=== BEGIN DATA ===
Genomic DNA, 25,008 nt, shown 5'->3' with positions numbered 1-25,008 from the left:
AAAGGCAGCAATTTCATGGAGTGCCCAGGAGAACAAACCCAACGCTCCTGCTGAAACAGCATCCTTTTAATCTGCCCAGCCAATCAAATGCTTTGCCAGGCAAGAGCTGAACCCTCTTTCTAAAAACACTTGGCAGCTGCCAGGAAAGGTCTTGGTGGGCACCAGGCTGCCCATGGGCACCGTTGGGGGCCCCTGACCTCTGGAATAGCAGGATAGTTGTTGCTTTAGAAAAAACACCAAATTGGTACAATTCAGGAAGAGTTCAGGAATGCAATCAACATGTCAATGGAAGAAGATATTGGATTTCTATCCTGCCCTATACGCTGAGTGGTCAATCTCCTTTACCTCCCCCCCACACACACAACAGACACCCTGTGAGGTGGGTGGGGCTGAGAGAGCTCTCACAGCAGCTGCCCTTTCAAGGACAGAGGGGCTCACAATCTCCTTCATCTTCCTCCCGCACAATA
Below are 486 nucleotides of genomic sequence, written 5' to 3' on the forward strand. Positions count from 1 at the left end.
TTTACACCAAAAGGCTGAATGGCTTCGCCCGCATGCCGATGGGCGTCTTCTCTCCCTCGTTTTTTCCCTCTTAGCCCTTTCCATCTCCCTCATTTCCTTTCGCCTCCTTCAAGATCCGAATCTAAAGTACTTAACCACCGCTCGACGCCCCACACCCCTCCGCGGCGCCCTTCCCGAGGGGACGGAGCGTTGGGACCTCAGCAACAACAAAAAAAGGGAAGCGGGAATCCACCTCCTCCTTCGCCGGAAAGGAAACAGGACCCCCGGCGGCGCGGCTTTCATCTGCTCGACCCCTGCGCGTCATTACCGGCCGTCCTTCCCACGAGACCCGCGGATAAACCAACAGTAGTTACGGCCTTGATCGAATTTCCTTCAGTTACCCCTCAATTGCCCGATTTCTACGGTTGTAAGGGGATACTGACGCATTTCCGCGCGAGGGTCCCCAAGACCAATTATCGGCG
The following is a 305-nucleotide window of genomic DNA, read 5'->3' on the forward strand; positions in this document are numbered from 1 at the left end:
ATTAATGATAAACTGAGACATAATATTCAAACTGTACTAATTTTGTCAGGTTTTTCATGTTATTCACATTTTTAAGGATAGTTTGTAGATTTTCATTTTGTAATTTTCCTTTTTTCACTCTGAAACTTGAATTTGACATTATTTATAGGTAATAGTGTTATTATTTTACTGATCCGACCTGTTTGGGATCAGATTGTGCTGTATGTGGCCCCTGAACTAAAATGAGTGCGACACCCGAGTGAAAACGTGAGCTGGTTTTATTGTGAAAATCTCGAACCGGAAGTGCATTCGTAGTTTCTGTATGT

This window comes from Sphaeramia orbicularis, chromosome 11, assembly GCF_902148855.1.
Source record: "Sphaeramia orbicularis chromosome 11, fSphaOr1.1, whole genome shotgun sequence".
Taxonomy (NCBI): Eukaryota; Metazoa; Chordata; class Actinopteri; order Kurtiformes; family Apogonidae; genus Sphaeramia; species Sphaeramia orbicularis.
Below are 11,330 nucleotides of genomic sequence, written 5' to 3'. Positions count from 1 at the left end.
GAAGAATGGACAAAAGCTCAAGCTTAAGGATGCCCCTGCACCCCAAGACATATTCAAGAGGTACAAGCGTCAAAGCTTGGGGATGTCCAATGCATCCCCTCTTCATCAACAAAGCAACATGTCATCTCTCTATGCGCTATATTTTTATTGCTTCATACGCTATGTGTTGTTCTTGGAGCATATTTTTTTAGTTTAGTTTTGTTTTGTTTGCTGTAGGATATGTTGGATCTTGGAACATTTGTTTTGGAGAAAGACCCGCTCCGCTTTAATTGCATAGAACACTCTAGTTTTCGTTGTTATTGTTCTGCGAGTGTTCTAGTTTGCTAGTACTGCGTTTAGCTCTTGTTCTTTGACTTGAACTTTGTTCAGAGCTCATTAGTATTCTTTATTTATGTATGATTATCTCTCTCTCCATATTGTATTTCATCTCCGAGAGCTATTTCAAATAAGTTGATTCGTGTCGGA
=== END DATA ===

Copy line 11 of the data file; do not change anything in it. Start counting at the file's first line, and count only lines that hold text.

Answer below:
GAAGAATGGACAAAAGCTCAAGCTTAAGGATGCCCCTGCACCCCAAGACATATTCAAGAGGTACAAGCGTCAAAGCTTGGGGATGTCCAATGCATCCCCTCTTCATCAACAAAGCAACATGTCATCTCTCTATGCGCTATATTTTTATTGCTTCATACGCTATGTGTTGTTCTTGGAGCATATTTTTTTAGTTTAGTTTTGTTTTGTTTGCTGTAGGATATGTTGGATCTTGGAACATTTGTTTTGGAGAAAGACCCGCTCCGCTTTAATTGCATAGAACACTCTAGTTTTCGTTGTTATTGTTCTGCGAGTGTTCTAGTTTGCTAGTACTGCGTTTAGCTCTTGTTCTTTGACTTGAACTTTGTTCAGAGCTCATTAGTATTCTTTATTTATGTATGATTATCTCTCTCTCCATATTGTATTTCATCTCCGAGAGCTATTTCAAATAAGTTGATTCGTGTCGGA